Amaxa, a Cologne, Germany-based transfection technologies company, recently announced that it will coordinate a European collaboration of eight partners to develop a device for ultra high-throughput delivery and screening of primary human cells.
The 36-month project, which has received €2.8 million ($3.7 million) in funding from the European Commission, will use Amaxa’s Nucleofector technology to develop the devices, which the partners said will be the first technology for HTS in efficiently transfected and differentiated primary cells.
Nucleofector technology is used to transfect DNA, siRNA, or small molecules into either the cytoplasm or the nucleus of target cells. According to Amaxa, cells of interest are harvested and combined with a mixture of cell type-specific Nucleofector solution and supplement.
The DNA or siRNA are added, and the mixture is transferred to a cuvette. The cuvette is placed in a Nucleofector device where electric parameters and the cell type-specific solution are combined.
When the cuvette is removed, it is rinsed with 500 µL of culture medium, and the nucleofected cells are transferred to a culture dish. Depending on cell type, expression is detectable within three to eight hours, and analysis can be done the same day.
The other partners in the 36-month project, called MODEST-EU, are Germany-based Deutsches Rheumaforschungszentrum (DRFZ) and RNAx; Protobios, based in Estonia; Fotec Forschungs-und Technologietransfer and HTP High Tech Plastics, both based in Austria; Dominion Pharmakine from Spain; and Prevas, based in Sweden.
Prevas will be responsible for building the device from proof-of-principle through prototype; Fotec will develop the production process for microplates; and HTP will help make prototypes of the 384-well plates.
The application of nucleofection and cell-based assays will be assessed by: DRFZ (cell sorting and multiparameter flow-cytometry), RNAx (RNAi technology), Protobios (nervous system development and transcription regulation network), and Dominion Pharmakine (biomarkers related to site specific development of liver metastasis).
The first goal of the alliance is to develop the equipment and plasticware to be used with this technology, according to Claus-Dietmar Pein, Amaxa’s director of marketing. The Nucleofector technology has been on the market for about three years in single-well and 96-well formats.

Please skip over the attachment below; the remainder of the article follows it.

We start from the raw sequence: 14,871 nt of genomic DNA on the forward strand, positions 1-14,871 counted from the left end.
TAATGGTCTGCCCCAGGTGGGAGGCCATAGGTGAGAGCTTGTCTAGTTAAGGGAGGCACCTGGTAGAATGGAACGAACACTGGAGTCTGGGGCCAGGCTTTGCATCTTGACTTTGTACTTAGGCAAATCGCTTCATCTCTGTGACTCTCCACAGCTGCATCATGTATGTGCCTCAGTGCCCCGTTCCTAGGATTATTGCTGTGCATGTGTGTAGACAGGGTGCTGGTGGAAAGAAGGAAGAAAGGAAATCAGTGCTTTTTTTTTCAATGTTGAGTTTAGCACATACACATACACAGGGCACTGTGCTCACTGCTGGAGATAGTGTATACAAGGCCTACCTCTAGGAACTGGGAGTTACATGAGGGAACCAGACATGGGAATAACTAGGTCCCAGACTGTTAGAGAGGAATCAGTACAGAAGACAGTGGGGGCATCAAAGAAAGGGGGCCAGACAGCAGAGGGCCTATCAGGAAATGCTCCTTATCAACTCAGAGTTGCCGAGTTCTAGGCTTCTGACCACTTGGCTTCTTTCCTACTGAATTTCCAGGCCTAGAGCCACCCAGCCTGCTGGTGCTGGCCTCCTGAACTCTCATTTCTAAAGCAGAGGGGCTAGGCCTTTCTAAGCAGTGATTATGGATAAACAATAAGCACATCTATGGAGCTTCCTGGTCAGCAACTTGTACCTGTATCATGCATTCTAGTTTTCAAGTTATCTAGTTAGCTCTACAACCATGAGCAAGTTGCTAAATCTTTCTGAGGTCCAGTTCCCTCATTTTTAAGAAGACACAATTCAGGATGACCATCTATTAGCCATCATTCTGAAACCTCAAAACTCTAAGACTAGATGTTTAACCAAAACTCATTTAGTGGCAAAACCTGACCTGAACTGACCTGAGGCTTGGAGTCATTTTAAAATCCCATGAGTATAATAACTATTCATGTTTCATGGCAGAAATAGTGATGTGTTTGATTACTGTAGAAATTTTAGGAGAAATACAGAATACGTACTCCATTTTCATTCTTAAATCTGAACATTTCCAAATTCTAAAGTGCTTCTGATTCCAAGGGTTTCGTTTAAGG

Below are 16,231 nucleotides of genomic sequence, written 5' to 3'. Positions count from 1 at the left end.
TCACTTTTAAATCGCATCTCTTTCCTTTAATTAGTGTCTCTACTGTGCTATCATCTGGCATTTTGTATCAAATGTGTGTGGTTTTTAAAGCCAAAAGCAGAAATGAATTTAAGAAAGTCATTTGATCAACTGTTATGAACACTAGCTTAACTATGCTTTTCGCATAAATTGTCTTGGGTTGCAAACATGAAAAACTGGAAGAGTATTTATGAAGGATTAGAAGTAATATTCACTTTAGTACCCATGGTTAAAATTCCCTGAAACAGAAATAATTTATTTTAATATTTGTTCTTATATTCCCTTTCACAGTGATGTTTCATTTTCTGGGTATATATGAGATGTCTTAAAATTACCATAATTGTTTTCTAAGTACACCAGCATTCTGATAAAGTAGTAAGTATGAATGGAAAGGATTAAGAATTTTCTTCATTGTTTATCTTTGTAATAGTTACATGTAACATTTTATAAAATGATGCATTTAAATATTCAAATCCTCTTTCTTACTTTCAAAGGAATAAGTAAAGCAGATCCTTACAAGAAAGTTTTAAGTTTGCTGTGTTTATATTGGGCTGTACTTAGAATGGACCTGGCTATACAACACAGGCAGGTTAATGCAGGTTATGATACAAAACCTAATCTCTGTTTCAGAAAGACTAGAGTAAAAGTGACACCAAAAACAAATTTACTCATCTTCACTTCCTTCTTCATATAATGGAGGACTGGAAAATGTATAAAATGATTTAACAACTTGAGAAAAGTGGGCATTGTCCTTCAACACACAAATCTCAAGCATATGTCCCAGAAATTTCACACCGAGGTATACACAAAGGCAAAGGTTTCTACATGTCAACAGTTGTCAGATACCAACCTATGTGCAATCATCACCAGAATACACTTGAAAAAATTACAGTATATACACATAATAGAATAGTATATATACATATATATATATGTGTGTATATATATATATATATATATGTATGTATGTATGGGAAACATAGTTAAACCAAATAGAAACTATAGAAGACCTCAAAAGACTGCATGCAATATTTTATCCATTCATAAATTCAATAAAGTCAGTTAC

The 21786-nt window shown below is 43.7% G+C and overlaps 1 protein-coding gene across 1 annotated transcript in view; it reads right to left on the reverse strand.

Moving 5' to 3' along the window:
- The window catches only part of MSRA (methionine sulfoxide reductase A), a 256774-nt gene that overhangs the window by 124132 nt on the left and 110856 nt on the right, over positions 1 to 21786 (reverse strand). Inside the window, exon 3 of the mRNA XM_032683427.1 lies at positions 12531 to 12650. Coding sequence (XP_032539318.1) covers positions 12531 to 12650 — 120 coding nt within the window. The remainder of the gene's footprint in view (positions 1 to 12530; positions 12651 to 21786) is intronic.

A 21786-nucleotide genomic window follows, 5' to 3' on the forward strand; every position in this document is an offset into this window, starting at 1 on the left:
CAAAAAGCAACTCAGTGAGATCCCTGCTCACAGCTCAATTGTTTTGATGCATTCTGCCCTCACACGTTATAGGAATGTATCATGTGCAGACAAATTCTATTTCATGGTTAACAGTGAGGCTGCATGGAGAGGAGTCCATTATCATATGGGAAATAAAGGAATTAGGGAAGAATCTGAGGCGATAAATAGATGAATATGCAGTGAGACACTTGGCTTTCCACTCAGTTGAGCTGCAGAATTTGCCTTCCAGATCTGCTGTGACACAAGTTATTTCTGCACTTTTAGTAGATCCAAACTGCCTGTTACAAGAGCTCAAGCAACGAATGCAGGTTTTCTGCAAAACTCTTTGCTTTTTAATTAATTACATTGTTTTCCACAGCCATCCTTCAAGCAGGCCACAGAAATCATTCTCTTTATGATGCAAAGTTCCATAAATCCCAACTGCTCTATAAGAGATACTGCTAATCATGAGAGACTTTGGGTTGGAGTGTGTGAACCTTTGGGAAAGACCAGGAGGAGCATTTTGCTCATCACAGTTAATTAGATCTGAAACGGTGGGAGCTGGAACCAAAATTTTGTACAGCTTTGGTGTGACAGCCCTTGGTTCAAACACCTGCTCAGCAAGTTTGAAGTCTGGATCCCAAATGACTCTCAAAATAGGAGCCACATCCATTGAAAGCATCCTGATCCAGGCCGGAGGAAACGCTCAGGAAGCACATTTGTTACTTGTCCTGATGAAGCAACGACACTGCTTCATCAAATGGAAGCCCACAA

“Once the ultra-HTS device has been developed, the project will study the application of this technology in the areas of immunology, neurology, and hepatology.”
The technology would need to be tested on the newly developed product. This testing should start within 18 months. The MODEST-EU collaborators would work with as-yet unidentified partners in the pharmaceutical industry in about 24 months to alpha-test the technology.
RNAx will develop protocols for transfecting human T-cells using the new device, according to RNAx CEO Joerg Poetzsch.
”When the first prototype is ready, then our role will begin,” said Poetzsch. “When the protocols are ready, they will be delivered by Amaxa to the customers, so that they can apply the technology to T-cell transfection.”
Once the ultra-HTS device has been developed, the project will study its application in the areas of immunology, neurology, and hepatology.
The next step would be to look for other potential applications, said Pein. There are other assays that could be adapted for use with this technology, such as getting proteins or peptides into cells, which is not a part of the current project but is something that could be done afterwards, he said.
Prevas did not respond to a request for comment by press time.